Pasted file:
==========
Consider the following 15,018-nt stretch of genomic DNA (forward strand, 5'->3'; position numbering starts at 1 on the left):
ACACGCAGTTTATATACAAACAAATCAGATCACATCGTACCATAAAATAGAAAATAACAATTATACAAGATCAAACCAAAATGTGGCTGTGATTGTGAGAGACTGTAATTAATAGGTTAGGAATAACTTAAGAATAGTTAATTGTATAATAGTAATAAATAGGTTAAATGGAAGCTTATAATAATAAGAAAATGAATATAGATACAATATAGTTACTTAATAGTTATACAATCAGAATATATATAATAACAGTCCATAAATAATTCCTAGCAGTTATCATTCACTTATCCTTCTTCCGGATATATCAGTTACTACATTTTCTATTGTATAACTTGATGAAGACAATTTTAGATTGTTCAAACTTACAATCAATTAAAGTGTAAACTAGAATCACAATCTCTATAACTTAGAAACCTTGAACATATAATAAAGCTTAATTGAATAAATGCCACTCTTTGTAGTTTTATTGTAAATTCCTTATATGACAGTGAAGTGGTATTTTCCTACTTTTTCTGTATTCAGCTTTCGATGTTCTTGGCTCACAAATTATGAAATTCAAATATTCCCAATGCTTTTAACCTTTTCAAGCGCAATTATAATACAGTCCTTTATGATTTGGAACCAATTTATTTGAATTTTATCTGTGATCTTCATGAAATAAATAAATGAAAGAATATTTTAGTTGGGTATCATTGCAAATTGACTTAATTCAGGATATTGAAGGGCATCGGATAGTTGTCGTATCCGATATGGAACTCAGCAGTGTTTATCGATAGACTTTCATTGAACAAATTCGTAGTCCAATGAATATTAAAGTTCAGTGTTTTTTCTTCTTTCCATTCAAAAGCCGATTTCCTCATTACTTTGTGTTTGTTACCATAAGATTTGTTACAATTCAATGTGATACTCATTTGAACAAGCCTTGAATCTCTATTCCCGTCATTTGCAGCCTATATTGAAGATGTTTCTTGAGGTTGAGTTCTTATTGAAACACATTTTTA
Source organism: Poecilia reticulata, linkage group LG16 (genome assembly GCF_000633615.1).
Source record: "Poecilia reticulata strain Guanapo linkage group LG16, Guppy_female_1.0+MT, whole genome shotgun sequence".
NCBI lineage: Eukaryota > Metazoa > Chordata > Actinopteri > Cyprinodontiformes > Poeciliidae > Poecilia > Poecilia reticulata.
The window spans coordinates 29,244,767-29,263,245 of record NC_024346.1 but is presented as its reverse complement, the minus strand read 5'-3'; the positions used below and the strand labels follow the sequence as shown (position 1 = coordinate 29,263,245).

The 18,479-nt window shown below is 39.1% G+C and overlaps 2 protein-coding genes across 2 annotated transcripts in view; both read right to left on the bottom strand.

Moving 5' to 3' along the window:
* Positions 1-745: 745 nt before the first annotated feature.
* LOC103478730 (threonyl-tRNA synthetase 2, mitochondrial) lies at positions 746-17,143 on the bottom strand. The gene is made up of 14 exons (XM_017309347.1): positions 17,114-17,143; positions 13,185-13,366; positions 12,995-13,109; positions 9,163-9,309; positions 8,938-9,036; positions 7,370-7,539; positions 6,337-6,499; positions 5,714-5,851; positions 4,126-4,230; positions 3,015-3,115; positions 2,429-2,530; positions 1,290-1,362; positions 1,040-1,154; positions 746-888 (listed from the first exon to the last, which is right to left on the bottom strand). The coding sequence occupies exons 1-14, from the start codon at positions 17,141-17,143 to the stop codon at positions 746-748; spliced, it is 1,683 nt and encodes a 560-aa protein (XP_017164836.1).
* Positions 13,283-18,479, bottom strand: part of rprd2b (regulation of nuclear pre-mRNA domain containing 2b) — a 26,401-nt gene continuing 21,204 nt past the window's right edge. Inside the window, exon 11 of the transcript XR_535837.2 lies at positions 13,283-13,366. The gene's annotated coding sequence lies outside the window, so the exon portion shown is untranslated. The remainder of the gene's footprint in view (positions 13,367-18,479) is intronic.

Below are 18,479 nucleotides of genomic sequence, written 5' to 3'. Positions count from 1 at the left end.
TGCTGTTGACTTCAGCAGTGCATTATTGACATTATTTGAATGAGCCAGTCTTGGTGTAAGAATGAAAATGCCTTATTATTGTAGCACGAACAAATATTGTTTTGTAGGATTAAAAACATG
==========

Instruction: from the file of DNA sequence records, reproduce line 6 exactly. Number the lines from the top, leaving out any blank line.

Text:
The window spans coordinates 29,244,767-29,263,245 of record NC_024346.1 but is presented as its reverse complement, the minus strand read 5'-3'; the positions used below and the strand labels follow the sequence as shown (position 1 = coordinate 29,263,245).